From downturn to recovery – 2011 Silicon Valley venture capital stats

SVForum quarterly venture overview: 2011 year review

On Feb. 7 2012 SVForum gathered a group of venture capitalists, entrepreneurs and the business community to report on 2011 venture statistics. Following the presentation of stats, SVForum invited partners from Norwest Venture Partners, Venrock and Hummer Winblad to a panel debate on the broader outlook of the Venture Capital industry in 2012.

On the road to recovery

The general picture of the venture capital (VC) industry in 2011 once again confirms the often-cited fact that one-third of world total venture capital is located in Silicon Valley. Another one-third of the remaining capital is located in the rest of the US, while the last part is scattered around the world.

Many other stats presented also validate that Silicon Valley continue to be the strongest area in the US in terms of VC. More specific, the total amount invested in Silicon Valley was $11.6 billion in 2011 up from $9.1 billion in 2010. Compared to the New England region, which ranked second in the US, where the total amount invested was $3.2 billion in 2011 and $2.6 billion in 2010. Also, by looking at number of deals made in each region in 2011, we see evidence of Silicon Valley and its venture capital dominance, namely 1.158 deals were made compared to New England with only 441 deals.

In terms of industry-specific investments, we find that Software is the sector receiving the most funds from VCs. Software based firms received a total of $6.7 billion in venture capital in 2011, up 38% from 2010. The second most valued sector is biotechnology which raised $4.7 billion in 2011 – an increase of 22% compared to 2010.

A VC industry in disequilibrium?

From these figures, it was argued that the VC industry in general has made a smooth landing after the economic downturn that began in 2008. The total investment in 2011 was $28,4 billion, up 22% compared to 2010. This level of investment is close to reaching the levels of 2007 (and 2008 before the downturn).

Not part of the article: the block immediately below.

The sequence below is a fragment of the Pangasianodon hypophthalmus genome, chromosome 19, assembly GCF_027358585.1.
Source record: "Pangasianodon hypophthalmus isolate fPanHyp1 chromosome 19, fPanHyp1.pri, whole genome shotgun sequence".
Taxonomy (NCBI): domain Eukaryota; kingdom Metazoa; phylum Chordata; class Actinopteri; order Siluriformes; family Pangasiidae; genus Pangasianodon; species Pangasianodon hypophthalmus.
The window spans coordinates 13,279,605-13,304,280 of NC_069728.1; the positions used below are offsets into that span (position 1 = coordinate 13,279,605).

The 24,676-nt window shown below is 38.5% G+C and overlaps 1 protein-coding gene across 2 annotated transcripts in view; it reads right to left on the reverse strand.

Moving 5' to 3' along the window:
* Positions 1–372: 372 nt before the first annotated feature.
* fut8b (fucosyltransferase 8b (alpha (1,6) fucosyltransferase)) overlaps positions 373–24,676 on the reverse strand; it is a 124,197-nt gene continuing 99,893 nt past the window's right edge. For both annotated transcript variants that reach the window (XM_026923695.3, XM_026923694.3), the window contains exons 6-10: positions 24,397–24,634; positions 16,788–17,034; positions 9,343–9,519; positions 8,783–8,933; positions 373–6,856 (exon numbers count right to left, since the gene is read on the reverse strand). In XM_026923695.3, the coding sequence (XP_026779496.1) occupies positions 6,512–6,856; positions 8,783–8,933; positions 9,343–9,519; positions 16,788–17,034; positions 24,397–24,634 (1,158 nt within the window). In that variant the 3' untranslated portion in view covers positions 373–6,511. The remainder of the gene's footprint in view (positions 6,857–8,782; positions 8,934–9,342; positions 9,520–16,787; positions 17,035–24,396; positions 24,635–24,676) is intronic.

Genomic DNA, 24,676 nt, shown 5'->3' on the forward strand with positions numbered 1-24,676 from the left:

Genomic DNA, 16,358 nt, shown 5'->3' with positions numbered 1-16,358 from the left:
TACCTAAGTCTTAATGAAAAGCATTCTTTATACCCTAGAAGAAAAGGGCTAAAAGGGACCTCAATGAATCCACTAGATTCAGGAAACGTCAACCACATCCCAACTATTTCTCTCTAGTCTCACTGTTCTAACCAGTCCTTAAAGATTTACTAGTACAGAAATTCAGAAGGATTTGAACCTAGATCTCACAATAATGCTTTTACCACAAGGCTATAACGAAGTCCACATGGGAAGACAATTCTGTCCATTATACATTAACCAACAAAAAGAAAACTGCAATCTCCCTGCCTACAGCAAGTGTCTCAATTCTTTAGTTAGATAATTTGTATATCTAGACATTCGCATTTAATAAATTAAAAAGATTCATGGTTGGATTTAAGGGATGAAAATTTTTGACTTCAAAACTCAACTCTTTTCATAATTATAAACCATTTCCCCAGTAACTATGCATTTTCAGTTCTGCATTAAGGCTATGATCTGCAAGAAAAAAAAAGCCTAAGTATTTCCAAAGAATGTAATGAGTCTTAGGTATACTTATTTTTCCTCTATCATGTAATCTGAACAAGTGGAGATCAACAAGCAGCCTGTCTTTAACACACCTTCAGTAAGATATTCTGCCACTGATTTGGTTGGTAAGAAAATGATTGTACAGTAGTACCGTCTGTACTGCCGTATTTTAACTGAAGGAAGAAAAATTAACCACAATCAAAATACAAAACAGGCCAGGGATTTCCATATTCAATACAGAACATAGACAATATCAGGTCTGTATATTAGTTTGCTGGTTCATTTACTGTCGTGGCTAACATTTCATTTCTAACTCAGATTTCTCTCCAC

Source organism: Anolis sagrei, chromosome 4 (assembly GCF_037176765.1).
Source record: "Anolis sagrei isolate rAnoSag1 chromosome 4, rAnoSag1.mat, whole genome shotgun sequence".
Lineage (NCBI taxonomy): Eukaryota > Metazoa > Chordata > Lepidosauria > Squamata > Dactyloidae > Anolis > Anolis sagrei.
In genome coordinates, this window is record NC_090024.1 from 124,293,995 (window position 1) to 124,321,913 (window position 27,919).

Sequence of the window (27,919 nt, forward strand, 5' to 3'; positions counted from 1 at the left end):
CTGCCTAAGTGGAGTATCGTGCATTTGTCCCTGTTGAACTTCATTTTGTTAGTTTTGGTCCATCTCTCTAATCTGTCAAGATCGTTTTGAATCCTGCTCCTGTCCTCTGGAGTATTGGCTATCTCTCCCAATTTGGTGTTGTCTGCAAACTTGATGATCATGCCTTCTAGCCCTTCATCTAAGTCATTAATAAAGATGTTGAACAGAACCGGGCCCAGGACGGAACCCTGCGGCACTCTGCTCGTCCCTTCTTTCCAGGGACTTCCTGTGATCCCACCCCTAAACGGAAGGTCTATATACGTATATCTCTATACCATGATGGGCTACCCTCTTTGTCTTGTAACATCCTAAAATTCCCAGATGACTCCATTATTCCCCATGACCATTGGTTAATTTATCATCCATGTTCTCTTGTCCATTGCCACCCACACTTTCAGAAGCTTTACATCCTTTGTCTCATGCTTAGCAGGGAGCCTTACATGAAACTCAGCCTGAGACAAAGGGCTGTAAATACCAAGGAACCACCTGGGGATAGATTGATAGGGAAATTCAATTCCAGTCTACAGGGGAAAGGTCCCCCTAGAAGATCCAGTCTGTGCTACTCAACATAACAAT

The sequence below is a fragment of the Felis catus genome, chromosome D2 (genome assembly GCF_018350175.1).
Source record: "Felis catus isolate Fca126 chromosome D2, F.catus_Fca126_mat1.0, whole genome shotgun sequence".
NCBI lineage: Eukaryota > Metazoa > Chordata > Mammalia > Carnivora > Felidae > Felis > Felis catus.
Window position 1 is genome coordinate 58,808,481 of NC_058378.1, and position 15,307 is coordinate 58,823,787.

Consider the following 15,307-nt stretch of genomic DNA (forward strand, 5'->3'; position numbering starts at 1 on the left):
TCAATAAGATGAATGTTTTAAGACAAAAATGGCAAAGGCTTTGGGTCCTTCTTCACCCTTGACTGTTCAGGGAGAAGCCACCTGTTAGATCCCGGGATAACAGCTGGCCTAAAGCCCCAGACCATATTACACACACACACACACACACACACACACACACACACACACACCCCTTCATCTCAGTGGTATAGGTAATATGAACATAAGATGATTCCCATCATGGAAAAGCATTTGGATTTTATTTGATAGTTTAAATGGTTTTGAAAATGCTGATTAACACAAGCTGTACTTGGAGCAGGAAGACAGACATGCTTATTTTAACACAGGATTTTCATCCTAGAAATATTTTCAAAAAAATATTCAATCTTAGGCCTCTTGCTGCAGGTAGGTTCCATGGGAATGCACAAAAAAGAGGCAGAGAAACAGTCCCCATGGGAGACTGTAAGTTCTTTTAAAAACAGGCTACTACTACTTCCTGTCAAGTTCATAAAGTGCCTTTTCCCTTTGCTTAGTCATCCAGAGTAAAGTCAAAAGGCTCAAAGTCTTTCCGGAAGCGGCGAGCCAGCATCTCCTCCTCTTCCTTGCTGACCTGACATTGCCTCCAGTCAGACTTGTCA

On the negative side, there are some reasons for being concerned about the future of the VC industry as whole. The stats presented at the meeting also indicate a disequilibrium between the amount of VC investment and the inflow in venture capital funding. This has created a funding gap that could influence VCs ability to provide funding in the future. The gap is not a new phenomenon, indeed in the last four years the industry has had a year-end deficit of $4 billion in 2008, $3 billion in 2009, $9 billion in 2010 and $10 billion in 2011. On top of that, one of the major institutional venture capital contributors in the US, Calpers, is planning to drop their venture capital allocation in 2012 from 7% to 1%, which will further hurt VC funding opportunities for some time to come.

On a separate note, Steve Goldberg from Venrock, commented that the upcoming IPO of Facebook will funnel money back into the Angel/VC environment, providing some optimism to the entrepreneurial community in spite of the expected decline in VC fundraising.

Implications for entrepreneurs

What do these stats mean? And how will it affect entrepreneurs in 2012? The panel debate with three venture capitalists tried to address together with other issues faced be entrepreneurs and VCs.

It is clear from the comments by the panelists that requirements for getting your start-up funded by VCs is increasing. The bar will simply be set higher. VCs will be more selective and will focus even more on picking only the really good deals. The evaluation of a start-up should add up to a multi-million market potential before the start-up becomes interesting from a VC perspective. Also they want to see ideas that present a clear value proposition.

Generally the panelists commented that they give a lot of attention to the team behind the start-up. Proven record and experience with dealing with critical stakeholders to your start-up is regarded as highly valued.

The comments from the venture capitalists are all rather well known – nothing really unexpected was expressed. If you are a start-up, getting funded should never be considered an easy task. Ann Winblad from Hummer-Winblad venture partners noted that, in the end, “building a start-up is about assumptions, which is also why it’s called venture capital. As the start-up unfolds its execution plan these assumptions will be tested against the market, revealing whether the assumption was right or not”. On top of that, some concluding advise from the panelists to the entrepreneurs was to “unwrap” your ideas and get feedback from relevant people. Too often entrepreneurs are afraid of having ideas stolen – which rarely happens – resulting in good ideas being lost because experienced executives could not provide feedback.

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